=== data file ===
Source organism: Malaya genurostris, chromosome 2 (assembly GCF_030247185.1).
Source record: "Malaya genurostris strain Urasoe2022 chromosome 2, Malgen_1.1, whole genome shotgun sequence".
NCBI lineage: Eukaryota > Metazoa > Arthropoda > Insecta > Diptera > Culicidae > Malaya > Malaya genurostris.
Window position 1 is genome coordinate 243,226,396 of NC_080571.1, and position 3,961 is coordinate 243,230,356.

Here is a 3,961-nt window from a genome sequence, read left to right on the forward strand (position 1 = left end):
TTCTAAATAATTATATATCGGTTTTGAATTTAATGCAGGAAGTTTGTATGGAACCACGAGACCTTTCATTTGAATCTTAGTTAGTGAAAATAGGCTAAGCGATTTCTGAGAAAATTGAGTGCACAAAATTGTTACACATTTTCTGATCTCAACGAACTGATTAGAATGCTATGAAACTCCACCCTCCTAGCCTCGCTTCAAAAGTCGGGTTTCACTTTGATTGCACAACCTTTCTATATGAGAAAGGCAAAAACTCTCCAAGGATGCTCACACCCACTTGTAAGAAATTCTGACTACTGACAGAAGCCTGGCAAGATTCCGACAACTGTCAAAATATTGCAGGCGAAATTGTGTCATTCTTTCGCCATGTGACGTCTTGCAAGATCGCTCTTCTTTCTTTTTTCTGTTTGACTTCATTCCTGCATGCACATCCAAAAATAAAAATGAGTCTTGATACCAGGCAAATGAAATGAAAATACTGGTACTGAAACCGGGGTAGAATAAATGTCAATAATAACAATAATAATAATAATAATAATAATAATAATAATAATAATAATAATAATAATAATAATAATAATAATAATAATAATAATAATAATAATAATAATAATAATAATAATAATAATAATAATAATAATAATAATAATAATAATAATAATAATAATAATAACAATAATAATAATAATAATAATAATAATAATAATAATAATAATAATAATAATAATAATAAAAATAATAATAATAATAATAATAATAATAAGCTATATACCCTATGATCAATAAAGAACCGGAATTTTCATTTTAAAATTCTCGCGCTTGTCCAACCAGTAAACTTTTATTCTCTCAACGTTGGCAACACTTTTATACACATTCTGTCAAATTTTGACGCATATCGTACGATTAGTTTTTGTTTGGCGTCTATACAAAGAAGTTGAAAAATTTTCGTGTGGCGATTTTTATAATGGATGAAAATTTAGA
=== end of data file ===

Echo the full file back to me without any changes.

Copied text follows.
Source organism: Malaya genurostris, chromosome 2 (assembly GCF_030247185.1).
Source record: "Malaya genurostris strain Urasoe2022 chromosome 2, Malgen_1.1, whole genome shotgun sequence".
NCBI lineage: Eukaryota > Metazoa > Arthropoda > Insecta > Diptera > Culicidae > Malaya > Malaya genurostris.
Window position 1 is genome coordinate 243,226,396 of NC_080571.1, and position 3,961 is coordinate 243,230,356.

Here is a 3,961-nt window from a genome sequence, read left to right on the forward strand (position 1 = left end):
TTCTAAATAATTATATATCGGTTTTGAATTTAATGCAGGAAGTTTGTATGGAACCACGAGACCTTTCATTTGAATCTTAGTTAGTGAAAATAGGCTAAGCGATTTCTGAGAAAATTGAGTGCACAAAATTGTTACACATTTTCTGATCTCAACGAACTGATTAGAATGCTATGAAACTCCACCCTCCTAGCCTCGCTTCAAAAGTCGGGTTTCACTTTGATTGCACAACCTTTCTATATGAGAAAGGCAAAAACTCTCCAAGGATGCTCACACCCACTTGTAAGAAATTCTGACTACTGACAGAAGCCTGGCAAGATTCCGACAACTGTCAAAATATTGCAGGCGAAATTGTGTCATTCTTTCGCCATGTGACGTCTTGCAAGATCGCTCTTCTTTCTTTTTTCTGTTTGACTTCATTCCTGCATGCACATCCAAAAATAAAAATGAGTCTTGATACCAGGCAAATGAAATGAAAATACTGGTACTGAAACCGGGGTAGAATAAATGTCAATAATAACAATAATAATAATAATAATAATAATAATAATAATAATAATAATAATAATAATAATAATAATAATAATAATAATAATAATAATAATAATAATAATAATAATAATAATAATAATAATAATAATAATAATAATAATAATAATAATAATAATAATAATAACAATAATAATAATAATAATAATAATAATAATAATAATAATAATAATAATAATAATAATAAAAATAATAATAATAATAATAATAATAATAAGCTATATACCCTATGATCAATAAAGAACCGGAATTTTCATTTTAAAATTCTCGCGCTTGTCCAACCAGTAAACTTTTATTCTCTCAACGTTGGCAACACTTTTATACACATTCTGTCAAATTTTGACGCATATCGTACGATTAGTTTTTGTTTGGCGTCTATACAAAGAAGTTGAAAAATTTTCGTGTGGCGATTTTTATAATGGATGAAAATTTAGA